Monday, June 15, 2015

John Crowley, Engine Summer (1979)

The similarities between this novel and Riddley Walker—as I'm sure has been mentioned umpteen times—are striking: both are post-apocalyptic science fiction novels in which humanity has only a fragmentary, inaccurate, and incomplete understanding of the old world, both are narrated by young men trying to understand, both are largely plotless, and...well, I guess that's all, really, except that they were published within a year of one another, which seems suggestive of something, but maybe not.

The immediately-obvious difference is that, in contrast to Riddley Walker, Engine Summer is written in boring ol' regular English. The non-immediately-obvious difference is that Engine Summer turns out to be substantially more abstruse than Hoban's novel. It surprised me, rather: if you didn't know better, you would be absolutely, one hundred percent certain that Beasts was the later novel, inasmuch as it points very strongly towards Crowley's later prose style, whereas Engine Summer...does not. I don't want to imply that it's a step backwards; there's absolutely a lot to recommend about it. But definitely a step to the side, at any rate.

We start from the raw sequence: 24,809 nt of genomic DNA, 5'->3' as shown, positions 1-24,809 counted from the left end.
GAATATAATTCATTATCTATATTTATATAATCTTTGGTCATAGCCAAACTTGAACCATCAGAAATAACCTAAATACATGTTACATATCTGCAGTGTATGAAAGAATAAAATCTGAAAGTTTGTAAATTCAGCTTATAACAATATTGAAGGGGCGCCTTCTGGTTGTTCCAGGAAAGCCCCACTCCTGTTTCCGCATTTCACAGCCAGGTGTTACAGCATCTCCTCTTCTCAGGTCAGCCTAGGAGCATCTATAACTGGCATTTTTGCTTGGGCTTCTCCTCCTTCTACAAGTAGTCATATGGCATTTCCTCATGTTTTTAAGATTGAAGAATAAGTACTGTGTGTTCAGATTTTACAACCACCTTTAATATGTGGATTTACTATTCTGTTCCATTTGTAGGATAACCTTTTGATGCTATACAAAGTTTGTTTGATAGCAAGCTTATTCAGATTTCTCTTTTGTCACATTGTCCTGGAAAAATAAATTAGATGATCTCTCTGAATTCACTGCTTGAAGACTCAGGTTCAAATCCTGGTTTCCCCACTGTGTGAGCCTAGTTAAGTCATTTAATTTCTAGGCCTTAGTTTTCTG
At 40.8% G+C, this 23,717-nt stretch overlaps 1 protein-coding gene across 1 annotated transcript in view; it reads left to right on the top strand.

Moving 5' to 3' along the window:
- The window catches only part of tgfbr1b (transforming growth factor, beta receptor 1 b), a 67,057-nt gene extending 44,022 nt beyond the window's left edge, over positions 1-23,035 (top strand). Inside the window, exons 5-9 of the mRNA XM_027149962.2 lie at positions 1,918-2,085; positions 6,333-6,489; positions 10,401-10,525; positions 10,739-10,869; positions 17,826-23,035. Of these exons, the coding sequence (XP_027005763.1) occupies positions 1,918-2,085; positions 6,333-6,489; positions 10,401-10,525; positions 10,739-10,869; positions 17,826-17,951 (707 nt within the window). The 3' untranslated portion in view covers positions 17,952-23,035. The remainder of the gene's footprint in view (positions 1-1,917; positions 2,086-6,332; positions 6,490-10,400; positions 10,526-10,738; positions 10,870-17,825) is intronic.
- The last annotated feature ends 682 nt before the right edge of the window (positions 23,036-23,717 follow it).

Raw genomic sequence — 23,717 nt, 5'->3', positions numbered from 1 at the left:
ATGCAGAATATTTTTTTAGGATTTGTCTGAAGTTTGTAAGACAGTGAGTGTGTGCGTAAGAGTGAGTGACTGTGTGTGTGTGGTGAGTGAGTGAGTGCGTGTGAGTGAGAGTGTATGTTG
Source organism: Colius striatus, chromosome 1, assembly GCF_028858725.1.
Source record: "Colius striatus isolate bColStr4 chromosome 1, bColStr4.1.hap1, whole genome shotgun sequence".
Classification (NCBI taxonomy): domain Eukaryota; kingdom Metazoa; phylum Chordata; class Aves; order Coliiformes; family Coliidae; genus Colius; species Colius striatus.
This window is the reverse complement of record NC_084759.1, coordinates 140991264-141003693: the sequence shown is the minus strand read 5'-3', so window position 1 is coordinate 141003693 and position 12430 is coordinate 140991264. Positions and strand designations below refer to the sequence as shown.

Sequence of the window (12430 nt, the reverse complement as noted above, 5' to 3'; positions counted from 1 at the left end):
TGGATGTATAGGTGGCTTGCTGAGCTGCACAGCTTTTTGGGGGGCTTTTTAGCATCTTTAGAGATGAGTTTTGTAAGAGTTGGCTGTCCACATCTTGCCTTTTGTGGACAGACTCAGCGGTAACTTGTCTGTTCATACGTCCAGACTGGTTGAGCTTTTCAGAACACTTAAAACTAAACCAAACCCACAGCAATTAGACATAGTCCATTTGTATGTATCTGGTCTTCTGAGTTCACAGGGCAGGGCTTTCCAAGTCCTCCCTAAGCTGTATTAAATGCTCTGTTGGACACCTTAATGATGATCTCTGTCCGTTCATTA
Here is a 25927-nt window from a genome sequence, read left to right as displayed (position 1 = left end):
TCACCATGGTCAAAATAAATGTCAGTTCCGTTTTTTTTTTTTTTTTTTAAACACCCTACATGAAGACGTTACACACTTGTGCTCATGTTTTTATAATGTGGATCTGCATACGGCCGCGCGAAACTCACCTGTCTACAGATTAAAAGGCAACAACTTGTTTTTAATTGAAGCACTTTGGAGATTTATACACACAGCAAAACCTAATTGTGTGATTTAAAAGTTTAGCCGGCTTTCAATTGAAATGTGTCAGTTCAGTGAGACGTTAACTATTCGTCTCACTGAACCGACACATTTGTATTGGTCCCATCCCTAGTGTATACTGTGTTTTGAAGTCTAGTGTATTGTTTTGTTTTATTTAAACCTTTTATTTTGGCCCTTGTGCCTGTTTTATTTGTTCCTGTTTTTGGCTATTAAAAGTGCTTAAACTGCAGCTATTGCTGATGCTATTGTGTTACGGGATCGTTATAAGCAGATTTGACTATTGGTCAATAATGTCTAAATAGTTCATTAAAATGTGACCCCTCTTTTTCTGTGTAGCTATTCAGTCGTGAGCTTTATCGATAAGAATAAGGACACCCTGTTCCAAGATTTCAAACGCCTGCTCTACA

Our narrator is Rush That Speaks, who lives in a kind of open-eneded communish-type community and I hate that I just used “commun-” twice in a row, but I wasn't sure what else to do). An important concept with these people is this idea of “truthfulness”—ie, not just telling the truth, but embodying it, collapsing signified and signifier into each other, as it were. He has a kind of romance with a girl, Once A Day, who ends up leaving the community with a group of traders. So he leaves, too, to follow her, or maybe to become a “saint,” like the people who founded his community.

It is puzzlingly cryptic in parts, and especially in the last third. Part of the difficulty is that the world includes both modern cultural artifacts rendered difficult to conceptualize by its people's ignorance and science fictional things that you wouldn't expect to immediately grasp, and it's not always easy to tell the difference. Things do come together, kind of, in the unexpectedly shattering conclusion, but it's really a book that demands to be reread. I still enjoyed it a lot, though, and was not bothered by not grasping everything. Anyway, this guy says he's read it eight times and is still “baffled by some of the descriptions,” so I don't feel too bad about it.

Oh, and not to spoil the mystique, but the title is just a corruption of “Indian summer”—though maybe “just” isn't the right word; it's certainly thematically suggestive. Recall M John Harrison's talk of “afternoon” and “evening” cultures in his Viriconium novels.


Post a Comment

<< Home